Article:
[Beowulf] Large amounts of data to store and process

Ellis H. Wilson III ellis at ellisv3.com
Mon Mar 4 08:06:36 PST 2019

On 3/4/19 1:38 AM, Jonathan Aquilina wrote:
> Good Morning all,
> I am working on a project that I sadly cant go into much detail but 
> there will be quite large amounts of data that will be ingested by this 
> system and would need to be efficiently returned as output to the end 
> user in around 10 min or so. I am in discussions with another partner 
> involved in this project about the best way forward on this.
> For me given the amount of data (and it is a huge amount of data) that 
> an RDBMS such as postgresql would be a major bottle neck. Another thing 
> that was considered flat files, and I think the best for that would be a 
> Hadoop cluster with HDFS. But in the case of HPC how can such an 
> environment help in terms of ingesting and analytics of large amounts of 
> data? Would said flat files of data be put on a SAN/NAS or something and 
> through an NFS share accessed that way for computational purposes?

There has been a lot of good discussion about various tools (databases, 
filesystems, processing frameworks, etc) on this thread, but I fear 
we're putting the cart before the horse in many respects.  A few key 
questions/concerns that need to be answered/considered before you begin 
the tool selection process:

1. Is there existing storage already and if so, in what ways does it 
fail to meet this projects needs?  This will give you key clues as to 
what your new storage needs to deliver, or how you might ideally improve 
or expand the existing storage system to meet those needs.

2. Remember that every time you create a distinct storage pool for a 
distinct project you are creating a nightmare down the road, and are 
dis-aggregating your capacity and performance.  Especially with the 
extremely thin pipes into hard drives today, the more you can keep them 
working in concert the better.  Hadoop, for all of its benefits, is a 
typical example of storage isolation (usually from existing 
more-posix-compliant NAS storage) that can create problems when future 
projects come up and can't be ported to run atop HDFS.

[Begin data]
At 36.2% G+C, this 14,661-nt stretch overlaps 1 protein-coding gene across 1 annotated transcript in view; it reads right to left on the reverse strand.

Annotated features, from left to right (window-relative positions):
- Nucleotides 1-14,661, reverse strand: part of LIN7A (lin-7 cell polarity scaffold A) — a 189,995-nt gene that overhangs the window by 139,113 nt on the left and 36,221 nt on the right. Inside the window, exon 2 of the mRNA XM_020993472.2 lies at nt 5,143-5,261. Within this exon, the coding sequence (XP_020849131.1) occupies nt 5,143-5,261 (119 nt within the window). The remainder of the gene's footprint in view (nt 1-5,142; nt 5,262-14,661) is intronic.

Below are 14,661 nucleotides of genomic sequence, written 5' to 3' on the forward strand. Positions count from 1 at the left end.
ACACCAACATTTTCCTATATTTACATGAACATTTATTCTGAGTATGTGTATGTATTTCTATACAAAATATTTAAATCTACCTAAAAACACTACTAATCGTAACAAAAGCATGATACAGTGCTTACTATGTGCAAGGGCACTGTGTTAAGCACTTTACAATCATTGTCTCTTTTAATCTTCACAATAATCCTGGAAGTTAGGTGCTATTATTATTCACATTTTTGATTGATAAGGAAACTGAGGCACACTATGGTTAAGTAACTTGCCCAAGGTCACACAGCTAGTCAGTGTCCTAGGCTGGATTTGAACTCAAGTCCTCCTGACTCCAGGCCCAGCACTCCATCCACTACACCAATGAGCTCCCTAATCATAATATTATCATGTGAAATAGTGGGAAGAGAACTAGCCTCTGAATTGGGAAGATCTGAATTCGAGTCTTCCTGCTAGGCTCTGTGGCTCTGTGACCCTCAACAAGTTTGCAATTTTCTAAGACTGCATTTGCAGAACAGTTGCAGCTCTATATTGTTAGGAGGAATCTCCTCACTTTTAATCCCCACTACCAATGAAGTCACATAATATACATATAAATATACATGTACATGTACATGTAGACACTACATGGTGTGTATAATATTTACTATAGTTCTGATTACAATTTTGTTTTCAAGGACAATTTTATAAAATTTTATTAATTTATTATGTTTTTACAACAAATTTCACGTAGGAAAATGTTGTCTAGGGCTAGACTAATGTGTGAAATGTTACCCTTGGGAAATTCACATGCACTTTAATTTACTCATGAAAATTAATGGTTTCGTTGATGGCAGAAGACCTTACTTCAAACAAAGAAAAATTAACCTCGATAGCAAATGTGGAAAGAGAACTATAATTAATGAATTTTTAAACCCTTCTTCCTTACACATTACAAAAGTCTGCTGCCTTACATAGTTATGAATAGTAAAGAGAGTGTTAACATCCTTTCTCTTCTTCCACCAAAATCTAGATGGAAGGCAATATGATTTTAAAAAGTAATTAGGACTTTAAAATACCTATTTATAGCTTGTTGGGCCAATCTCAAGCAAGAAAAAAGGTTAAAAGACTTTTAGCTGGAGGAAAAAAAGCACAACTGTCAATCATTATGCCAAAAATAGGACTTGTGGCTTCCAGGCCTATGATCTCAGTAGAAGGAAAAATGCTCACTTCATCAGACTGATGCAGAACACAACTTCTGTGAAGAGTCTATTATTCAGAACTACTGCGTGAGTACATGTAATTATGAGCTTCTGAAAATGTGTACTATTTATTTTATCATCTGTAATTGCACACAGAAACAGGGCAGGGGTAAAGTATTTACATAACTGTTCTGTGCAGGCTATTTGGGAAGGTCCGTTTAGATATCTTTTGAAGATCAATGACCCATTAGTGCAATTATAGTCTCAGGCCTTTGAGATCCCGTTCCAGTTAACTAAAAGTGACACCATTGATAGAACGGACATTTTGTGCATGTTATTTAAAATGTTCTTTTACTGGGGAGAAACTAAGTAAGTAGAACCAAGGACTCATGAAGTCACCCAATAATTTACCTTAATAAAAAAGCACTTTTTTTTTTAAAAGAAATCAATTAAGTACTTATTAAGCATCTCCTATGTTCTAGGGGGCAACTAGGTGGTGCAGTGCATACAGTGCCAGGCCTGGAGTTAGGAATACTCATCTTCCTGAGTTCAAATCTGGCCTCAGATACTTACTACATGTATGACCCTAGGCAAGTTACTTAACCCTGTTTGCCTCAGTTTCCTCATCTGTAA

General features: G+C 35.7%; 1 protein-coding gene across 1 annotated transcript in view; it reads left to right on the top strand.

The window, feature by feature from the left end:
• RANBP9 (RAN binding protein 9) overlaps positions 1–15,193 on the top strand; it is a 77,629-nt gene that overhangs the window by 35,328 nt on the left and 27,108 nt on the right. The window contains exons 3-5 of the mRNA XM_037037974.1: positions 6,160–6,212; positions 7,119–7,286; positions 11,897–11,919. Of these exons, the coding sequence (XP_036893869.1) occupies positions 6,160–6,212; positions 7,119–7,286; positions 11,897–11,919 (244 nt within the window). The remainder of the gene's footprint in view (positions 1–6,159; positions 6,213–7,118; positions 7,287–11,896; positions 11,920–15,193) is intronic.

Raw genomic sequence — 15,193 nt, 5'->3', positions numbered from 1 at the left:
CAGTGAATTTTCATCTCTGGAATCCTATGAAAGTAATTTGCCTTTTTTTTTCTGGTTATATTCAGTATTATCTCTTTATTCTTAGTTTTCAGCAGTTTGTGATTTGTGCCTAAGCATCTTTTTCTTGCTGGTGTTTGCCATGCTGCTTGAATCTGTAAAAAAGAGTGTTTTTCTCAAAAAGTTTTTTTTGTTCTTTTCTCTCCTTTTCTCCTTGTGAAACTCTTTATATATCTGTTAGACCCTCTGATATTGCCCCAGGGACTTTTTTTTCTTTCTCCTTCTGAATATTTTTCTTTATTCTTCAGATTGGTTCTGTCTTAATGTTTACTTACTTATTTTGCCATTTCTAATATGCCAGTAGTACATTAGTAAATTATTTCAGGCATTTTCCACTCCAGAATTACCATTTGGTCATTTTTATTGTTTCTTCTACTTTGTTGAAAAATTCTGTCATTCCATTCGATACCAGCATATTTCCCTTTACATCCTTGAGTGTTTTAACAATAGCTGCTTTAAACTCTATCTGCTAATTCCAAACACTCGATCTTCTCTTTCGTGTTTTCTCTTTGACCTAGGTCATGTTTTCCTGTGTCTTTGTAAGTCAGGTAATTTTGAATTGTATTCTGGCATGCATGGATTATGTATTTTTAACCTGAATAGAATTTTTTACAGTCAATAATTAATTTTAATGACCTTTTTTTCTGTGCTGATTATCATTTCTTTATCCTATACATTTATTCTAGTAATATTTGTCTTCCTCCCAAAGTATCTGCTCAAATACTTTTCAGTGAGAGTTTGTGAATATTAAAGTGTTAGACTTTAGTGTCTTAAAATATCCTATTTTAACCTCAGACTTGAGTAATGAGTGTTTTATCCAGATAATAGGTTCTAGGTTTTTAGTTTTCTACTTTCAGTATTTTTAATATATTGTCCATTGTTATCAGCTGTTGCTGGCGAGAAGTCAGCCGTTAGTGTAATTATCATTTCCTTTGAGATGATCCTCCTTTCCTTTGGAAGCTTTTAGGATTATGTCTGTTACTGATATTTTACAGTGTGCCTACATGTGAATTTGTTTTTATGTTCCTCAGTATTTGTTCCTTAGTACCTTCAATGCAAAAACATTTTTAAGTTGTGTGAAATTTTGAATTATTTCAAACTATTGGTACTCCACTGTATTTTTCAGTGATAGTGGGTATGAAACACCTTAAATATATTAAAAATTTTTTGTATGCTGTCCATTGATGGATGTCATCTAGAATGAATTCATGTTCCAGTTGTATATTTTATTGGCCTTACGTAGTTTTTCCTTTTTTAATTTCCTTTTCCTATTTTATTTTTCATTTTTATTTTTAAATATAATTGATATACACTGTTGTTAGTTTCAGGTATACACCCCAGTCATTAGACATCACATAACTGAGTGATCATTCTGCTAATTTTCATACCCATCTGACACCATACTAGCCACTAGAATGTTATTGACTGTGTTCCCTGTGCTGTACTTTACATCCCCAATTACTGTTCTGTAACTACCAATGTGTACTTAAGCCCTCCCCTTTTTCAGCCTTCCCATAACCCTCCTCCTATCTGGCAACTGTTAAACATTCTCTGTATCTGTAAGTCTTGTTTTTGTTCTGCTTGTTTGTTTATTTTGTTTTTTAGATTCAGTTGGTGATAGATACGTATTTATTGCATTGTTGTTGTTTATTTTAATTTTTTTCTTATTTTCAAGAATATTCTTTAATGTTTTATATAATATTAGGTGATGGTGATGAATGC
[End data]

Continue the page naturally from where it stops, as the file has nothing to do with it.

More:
3. Run the software in question against your sample dataset and collect 
block traces.  Do some analysis.  Is it predominantly random I/O, 
sequential I/O, or mixed?  Is it metadata heavy or data heavy?  What 
does the file distribution look like?  What kind of semantics are 
expected by the application, or can these be adapted to meet what the 
storage can provide?  You may or may not be able to share some of these 
stats depending on your NDA.

4. Talk with the application designers -- are there discrete phases to 
their application(s)?  This will help you intelligently block trace 
those phases rather than the entire thing, which would be quite onerous. 
  Do they expect additional phases down the line, or will the software 
"always" act this way roughly speaking?  If you hyper-tune for a highly 
sequential and metadata-light workload today but future workloads 
attempt to index into it, there's another difficult project and another 
discrete storage pool, which is unfortunate.

5. What future consumers of the data in question might there be down the 
line?  The more you purpose-build this system for just this project, the 
bigger the headache you create for whatever future project wants to use 
this data as well in a slightly different way.  Some balance must be 
struck here.

I think if you provided answers/responses to the above (and to many of 
Joe's points) we could give you better advice.  Trying to understand 
what a wooden jointer plane is and how to use it prior to fully 
understanding not only the immediate task at hand but also potential 
future ways the data might be used is a recipe for disaster.



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